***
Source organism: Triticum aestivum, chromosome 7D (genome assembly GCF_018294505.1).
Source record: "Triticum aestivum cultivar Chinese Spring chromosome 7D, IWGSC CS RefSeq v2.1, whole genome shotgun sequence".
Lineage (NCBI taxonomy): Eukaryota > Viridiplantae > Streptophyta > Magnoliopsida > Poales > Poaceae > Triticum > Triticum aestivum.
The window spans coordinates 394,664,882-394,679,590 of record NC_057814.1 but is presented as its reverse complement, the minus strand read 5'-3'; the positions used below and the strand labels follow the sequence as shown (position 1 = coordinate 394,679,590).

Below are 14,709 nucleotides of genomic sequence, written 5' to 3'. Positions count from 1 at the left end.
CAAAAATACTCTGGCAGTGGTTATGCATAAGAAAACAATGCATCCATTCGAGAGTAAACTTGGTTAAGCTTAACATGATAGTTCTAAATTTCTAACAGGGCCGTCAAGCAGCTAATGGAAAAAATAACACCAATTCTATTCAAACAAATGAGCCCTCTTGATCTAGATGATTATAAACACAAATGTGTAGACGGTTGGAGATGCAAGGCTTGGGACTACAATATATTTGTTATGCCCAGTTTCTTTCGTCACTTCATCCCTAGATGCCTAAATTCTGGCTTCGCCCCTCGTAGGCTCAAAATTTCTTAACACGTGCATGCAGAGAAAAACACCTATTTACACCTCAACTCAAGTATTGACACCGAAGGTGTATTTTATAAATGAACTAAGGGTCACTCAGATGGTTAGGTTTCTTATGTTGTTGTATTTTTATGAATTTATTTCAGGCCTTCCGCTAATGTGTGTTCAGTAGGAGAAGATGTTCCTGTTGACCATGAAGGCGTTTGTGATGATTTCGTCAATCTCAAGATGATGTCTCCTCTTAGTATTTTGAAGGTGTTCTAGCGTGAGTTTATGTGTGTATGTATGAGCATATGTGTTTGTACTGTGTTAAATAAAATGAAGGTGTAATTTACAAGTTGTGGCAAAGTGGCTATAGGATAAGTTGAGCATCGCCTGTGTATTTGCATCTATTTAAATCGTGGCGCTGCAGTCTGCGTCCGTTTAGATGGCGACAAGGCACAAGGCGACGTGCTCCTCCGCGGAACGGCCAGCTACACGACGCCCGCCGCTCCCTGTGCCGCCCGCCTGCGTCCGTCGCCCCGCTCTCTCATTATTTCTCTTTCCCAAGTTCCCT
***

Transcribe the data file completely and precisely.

Source organism: Triticum aestivum, chromosome 7D (genome assembly GCF_018294505.1).
Source record: "Triticum aestivum cultivar Chinese Spring chromosome 7D, IWGSC CS RefSeq v2.1, whole genome shotgun sequence".
Lineage (NCBI taxonomy): Eukaryota > Viridiplantae > Streptophyta > Magnoliopsida > Poales > Poaceae > Triticum > Triticum aestivum.
The window spans coordinates 394,664,882-394,679,590 of record NC_057814.1 but is presented as its reverse complement, the minus strand read 5'-3'; the positions used below and the strand labels follow the sequence as shown (position 1 = coordinate 394,679,590).

Below are 14,709 nucleotides of genomic sequence, written 5' to 3'. Positions count from 1 at the left end.
CAAAAATACTCTGGCAGTGGTTATGCATAAGAAAACAATGCATCCATTCGAGAGTAAACTTGGTTAAGCTTAACATGATAGTTCTAAATTTCTAACAGGGCCGTCAAGCAGCTAATGGAAAAAATAACACCAATTCTATTCAAACAAATGAGCCCTCTTGATCTAGATGATTATAAACACAAATGTGTAGACGGTTGGAGATGCAAGGCTTGGGACTACAATATATTTGTTATGCCCAGTTTCTTTCGTCACTTCATCCCTAGATGCCTAAATTCTGGCTTCGCCCCTCGTAGGCTCAAAATTTCTTAACACGTGCATGCAGAGAAAAACACCTATTTACACCTCAACTCAAGTATTGACACCGAAGGTGTATTTTATAAATGAACTAAGGGTCACTCAGATGGTTAGGTTTCTTATGTTGTTGTATTTTTATGAATTTATTTCAGGCCTTCCGCTAATGTGTGTTCAGTAGGAGAAGATGTTCCTGTTGACCATGAAGGCGTTTGTGATGATTTCGTCAATCTCAAGATGATGTCTCCTCTTAGTATTTTGAAGGTGTTCTAGCGTGAGTTTATGTGTGTATGTATGAGCATATGTGTTTGTACTGTGTTAAATAAAATGAAGGTGTAATTTACAAGTTGTGGCAAAGTGGCTATAGGATAAGTTGAGCATCGCCTGTGTATTTGCATCTATTTAAATCGTGGCGCTGCAGTCTGCGTCCGTTTAGATGGCGACAAGGCACAAGGCGACGTGCTCCTCCGCGGAACGGCCAGCTACACGACGCCCGCCGCTCCCTGTGCCGCCCGCCTGCGTCCGTCGCCCCGCTCTCTCATTATTTCTCTTTCCCAAGTTCCCT